The issue opens with a barely clothed Aric crouched on the floor in the fake throne room at the top of the Chrysler Building, munching on a turkey drumstick and reading a children’s book of basic words like “Cat” and “Dog.” The window next to him is broken and snow is blowing into the room, dusting the floor around him as the snow sticks. This is the room where Aric fought Lydia last issue, where the Spider-Aliens pretended that it was a throne room in a large palace. Since Aric defeated the aliens, he has now taken over their headquarters.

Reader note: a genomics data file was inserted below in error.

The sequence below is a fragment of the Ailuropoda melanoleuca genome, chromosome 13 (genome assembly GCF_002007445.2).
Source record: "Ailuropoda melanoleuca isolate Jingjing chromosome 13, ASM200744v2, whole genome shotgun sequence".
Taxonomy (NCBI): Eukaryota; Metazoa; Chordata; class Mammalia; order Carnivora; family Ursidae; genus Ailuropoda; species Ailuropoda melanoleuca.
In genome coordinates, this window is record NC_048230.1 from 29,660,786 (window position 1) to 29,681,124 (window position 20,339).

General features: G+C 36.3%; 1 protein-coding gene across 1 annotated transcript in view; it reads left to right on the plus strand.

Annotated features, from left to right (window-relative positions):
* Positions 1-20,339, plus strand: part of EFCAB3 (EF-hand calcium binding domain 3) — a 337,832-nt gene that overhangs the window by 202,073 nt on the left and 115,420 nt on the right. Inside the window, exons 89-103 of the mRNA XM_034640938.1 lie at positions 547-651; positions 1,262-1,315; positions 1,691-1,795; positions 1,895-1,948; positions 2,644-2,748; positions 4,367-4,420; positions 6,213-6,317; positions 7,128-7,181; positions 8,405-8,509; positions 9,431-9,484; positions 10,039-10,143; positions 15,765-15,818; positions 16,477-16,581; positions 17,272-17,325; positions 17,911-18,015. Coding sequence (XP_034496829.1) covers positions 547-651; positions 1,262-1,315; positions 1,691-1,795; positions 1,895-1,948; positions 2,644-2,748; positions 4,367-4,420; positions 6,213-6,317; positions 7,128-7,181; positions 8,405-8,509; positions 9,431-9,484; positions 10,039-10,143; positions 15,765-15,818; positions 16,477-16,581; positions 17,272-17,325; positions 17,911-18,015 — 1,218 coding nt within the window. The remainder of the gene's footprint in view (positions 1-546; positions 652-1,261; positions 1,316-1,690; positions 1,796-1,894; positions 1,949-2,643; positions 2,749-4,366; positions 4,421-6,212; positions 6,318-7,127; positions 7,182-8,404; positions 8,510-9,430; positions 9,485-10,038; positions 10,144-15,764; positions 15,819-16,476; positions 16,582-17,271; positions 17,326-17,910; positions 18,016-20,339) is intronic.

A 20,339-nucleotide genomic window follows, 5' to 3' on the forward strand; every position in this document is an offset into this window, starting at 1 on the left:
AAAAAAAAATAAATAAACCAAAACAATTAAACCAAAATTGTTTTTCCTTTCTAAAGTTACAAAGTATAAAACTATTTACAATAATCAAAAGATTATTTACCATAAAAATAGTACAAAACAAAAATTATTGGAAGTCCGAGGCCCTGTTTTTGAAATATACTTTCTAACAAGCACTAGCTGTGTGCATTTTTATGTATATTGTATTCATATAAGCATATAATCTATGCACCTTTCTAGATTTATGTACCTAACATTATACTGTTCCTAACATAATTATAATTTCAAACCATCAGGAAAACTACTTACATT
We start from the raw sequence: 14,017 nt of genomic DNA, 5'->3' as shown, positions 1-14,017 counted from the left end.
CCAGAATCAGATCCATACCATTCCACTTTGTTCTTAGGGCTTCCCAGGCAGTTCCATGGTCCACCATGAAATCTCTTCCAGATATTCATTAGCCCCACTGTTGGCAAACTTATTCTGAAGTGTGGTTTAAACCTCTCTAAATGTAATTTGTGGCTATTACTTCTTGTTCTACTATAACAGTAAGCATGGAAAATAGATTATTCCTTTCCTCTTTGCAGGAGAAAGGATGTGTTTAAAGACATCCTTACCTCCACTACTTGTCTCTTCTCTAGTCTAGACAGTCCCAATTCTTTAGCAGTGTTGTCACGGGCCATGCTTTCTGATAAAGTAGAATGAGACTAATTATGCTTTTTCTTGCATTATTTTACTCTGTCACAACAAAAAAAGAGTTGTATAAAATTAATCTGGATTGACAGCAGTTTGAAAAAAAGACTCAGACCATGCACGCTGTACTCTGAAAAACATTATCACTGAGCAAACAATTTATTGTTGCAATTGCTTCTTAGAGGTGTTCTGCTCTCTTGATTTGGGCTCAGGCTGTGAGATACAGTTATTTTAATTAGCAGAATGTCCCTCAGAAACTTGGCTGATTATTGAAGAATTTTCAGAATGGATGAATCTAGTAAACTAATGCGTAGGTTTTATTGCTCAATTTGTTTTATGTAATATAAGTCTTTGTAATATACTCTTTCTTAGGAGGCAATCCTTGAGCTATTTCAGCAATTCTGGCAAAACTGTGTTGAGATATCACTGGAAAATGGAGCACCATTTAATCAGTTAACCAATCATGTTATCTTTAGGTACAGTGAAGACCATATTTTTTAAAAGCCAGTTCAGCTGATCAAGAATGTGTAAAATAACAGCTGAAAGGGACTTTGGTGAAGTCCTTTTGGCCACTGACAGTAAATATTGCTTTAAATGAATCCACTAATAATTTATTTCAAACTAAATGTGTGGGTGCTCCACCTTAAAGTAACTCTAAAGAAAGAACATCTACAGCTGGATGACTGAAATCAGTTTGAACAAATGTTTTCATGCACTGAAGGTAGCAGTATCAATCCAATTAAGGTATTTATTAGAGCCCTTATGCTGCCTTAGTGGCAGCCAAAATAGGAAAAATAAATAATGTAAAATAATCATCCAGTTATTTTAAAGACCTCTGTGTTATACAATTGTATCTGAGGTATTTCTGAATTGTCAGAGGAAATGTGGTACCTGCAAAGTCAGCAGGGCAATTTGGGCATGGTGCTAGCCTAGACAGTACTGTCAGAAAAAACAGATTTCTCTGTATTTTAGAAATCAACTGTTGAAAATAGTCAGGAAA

Aric is reading the book because Ken wants him to learn English. Speaking of Ken, we see him in another office of the Chrysler Building being examined by a doctor, specifically checking on his wounded arm. Let’s not forget that in the first issue of X-O Manowar, Ken’s arm was severed at the elbow by a laser gunshot by a Spider-Alien. The doctor tells Ken that his wound is healing nicely. The story that Ken told the doctor was that he accidentally stumbled into a laser at a factory. The doctor told him that, if you had to lose an arm, that would be the way to do it; the wound was nearly cauterized so the bleeding was minimal. We learn that Ken flew the doctor in from Boston because he was a specialist, and that as the new CEO of Orb Industries, he only wants the best. The doctor asks what Orb Industries actually does. He’s heard of it, but he is not sure what kind of business they are in. Ken tells him that his boss wants it that way. His boss, naturally, is Aric. You see, the Spider-Aliens created Orb Industries to be an international company to be used as a front for their activities on Earth. Now that Aric and Ken have control of Orb’s computers files and assets, they own Orb Industries completely. And since the world at large never knew quite who was behind the company, it was easy enough for Aric and Ken to take control. Essentially, what this means is that one of the richest and most powerful men in the world is a Visigoth from 2,000 years ago that can’t read or speak English—and that has control of one of the most powerful weapons in the known universe, the X-O Manowar armor.